Bakun Folk Stop Mine Accord

With gold exploration already starting in their village, vegetable farmers in Bakun, Benguet moved to stop what they fear would be the destruction of their community.

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LA TRINIDAD, Benguet (247 kms. north of Manila) – Some 300 residents of Bakun town stopped the scheduled Nov. 18 signing of a Memorandum of Agreement (MOA) between community elders and mining company Royalco Philippines, saying that they never consented to the mining application.

Aboard eight vegetable delivery trucks and private vehicles, residents of Gambang village in Bakun (336 kilometers north of Manila) trooped to the regional and provincial offices of the National Commission on Indigenous Peoples (NCIP) on November 17 and 18. They asked for an indefinite suspension of the MOA signing, saying they could not allow mining to destroy their community.

“We are farmers, and tending vegetable gardens is our main livelihood,” said Marcelino Dati, a retired elementary school principal and a Gambang elder. “Madadael ti garden a kangrunaan a pagbiagan ti tao isu nga adu ti nang-reject iti aplikasyon ti Royalco,” (The vegetable gardens, our primary livelihood, would be destroyed, that’s why many rejected Royalco’s application) Dati told NCIP officials.

Royalco Philippines had applied for exploration of probable gold mining sites covering a total of 5,400 hectares in Gambang. A MOA between Royalco and community elders is required for the issuance of the community’s free, prior and informed consent (FPIC) – a requirement under the Indigenous People’s Rights Act (IPRA) – to obtain the consensus of community members to be affected by a development project.

The Gambang folk held a picket at the NCIP offices at Kilometer 4, La Trinidad and later at the provincial capitol grounds. The protesters were mostly temperate vegetable farmers in a Gambang sub-village now referred to as Phase III of the mining exploration project applied for by Royalco.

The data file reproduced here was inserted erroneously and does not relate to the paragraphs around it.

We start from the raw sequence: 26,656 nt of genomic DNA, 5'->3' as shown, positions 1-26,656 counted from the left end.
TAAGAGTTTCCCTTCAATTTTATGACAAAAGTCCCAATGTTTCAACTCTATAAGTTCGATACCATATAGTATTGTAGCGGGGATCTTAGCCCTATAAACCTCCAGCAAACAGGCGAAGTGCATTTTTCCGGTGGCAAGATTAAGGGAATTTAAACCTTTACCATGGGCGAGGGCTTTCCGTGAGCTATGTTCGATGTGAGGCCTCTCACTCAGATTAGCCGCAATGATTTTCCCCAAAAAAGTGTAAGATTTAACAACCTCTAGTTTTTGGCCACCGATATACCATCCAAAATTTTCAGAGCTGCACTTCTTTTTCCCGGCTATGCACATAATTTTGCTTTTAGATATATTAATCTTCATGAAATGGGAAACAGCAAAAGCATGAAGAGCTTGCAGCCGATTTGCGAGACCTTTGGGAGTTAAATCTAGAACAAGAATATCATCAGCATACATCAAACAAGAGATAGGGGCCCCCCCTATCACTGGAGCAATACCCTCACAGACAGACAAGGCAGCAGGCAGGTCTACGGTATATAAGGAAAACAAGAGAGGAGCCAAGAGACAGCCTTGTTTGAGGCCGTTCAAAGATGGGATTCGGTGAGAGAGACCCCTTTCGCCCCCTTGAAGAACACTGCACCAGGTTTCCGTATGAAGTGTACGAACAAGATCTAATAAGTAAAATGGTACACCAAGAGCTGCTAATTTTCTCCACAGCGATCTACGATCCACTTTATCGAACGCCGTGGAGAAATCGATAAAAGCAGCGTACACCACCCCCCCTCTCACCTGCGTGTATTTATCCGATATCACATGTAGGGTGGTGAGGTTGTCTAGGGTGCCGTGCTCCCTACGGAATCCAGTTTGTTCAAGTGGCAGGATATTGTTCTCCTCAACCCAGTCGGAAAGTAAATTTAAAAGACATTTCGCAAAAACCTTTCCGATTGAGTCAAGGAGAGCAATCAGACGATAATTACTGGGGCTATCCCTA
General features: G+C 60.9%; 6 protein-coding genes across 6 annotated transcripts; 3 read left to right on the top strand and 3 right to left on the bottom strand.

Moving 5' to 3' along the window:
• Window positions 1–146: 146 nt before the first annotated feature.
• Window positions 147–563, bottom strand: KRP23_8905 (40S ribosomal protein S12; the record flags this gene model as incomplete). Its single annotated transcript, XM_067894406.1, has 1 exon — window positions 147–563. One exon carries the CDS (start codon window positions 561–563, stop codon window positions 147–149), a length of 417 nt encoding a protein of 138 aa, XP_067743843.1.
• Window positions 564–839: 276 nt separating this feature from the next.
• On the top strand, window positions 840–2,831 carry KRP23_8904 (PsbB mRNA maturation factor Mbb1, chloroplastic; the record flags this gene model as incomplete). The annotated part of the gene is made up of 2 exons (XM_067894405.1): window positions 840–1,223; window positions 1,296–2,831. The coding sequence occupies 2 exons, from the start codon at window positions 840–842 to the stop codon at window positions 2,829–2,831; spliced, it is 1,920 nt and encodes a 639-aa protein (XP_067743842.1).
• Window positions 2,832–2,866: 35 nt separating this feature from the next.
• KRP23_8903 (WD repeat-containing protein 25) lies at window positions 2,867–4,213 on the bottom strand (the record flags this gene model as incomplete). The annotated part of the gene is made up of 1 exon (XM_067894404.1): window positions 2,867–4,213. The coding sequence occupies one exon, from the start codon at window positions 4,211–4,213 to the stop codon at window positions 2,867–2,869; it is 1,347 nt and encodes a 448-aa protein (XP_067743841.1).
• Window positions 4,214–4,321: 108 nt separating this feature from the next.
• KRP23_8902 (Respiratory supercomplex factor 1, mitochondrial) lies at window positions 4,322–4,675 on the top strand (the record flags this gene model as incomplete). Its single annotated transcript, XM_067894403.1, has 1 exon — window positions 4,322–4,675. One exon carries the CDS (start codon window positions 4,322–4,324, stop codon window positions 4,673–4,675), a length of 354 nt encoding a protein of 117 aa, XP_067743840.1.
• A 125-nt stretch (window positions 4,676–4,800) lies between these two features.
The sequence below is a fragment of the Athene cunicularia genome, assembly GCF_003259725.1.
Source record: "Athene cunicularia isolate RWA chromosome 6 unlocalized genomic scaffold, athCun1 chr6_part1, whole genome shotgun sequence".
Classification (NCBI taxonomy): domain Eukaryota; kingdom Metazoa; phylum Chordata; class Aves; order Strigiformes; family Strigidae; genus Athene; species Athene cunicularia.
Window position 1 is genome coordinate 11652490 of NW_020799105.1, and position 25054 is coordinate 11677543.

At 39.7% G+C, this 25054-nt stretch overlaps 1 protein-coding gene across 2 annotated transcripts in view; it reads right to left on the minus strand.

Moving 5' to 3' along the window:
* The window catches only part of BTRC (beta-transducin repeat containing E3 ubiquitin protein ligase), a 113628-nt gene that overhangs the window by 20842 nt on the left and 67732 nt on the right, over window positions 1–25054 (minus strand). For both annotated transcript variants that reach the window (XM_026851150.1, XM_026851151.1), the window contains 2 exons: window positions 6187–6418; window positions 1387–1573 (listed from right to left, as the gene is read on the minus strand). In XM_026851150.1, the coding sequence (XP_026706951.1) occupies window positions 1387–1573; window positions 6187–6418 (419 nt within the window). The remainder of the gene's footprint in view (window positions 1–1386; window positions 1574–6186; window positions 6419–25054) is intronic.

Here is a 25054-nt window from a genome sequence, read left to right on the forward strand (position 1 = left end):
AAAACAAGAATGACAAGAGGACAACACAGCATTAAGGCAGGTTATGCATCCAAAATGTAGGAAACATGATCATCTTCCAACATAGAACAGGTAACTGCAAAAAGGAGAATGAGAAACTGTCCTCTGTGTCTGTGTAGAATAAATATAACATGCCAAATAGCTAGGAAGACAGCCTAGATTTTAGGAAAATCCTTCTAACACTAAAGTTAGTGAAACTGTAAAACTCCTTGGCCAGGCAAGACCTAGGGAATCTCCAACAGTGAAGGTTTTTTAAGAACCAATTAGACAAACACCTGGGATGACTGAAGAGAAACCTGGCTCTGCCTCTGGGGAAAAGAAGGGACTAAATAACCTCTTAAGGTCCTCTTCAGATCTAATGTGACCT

NCIP regional Director Amador Batay-an said he would study the merits of the people’s complaints and had asked Atty. Manuel Severino Lumiqued, the FPIC team leader, not to push through with the MOA signing until the complaints have been tackled.

After the encounter with regional officials, Gambang residents also met Monday with Provincial NCIP Director Nora Ramos who assured them that the scheduled MOA signing would be postponed. The assurance was made despite announcements by Royalco’s community relations manager Dr. Lourdes Dulinen that it would push through. Ramos, however, personally ordered Royalco not to proceed with the scheduled signing because of the opposition.

What consent?

Royalco had already started exploration activities in July, after the FPIC team of the NCIP granted a compliance certificate for Phase I on February 15. The Mines Geosciences Bureau (MGB) issued the exploration permit to Royalco on May 15, after receiving the said certificate on the same day.

The Gambang folk said that they had opposed the mining application from the start and criticized the FPIC team for lapses in the process that led to the granting of the said certificate.

Ramos claimed to have no knowledge of the compliance certificate, and appeared surprised that exploration activities have already started.


Gambang residents had criticized Royalco for inflicting on them divisive tactics to get the community’s approval of the mining project.

Royalco virtually subdivided Gambang into three communities in its proposed three-phased exploration project. Phase I, which covers 986 hectares, includes sitios (sub-villages) Gambang Proper, Lower Yugo, Tood and Tuwa-ok; Phase II (172 has.), sitios Mangga, Kil-ingan and Upper Yugo; and Phase III (1,400 has.), sitios Basig, Nametbet, Lebeng, Dosdosdecay, Le-in, Inga-an and a part of Cagam-es.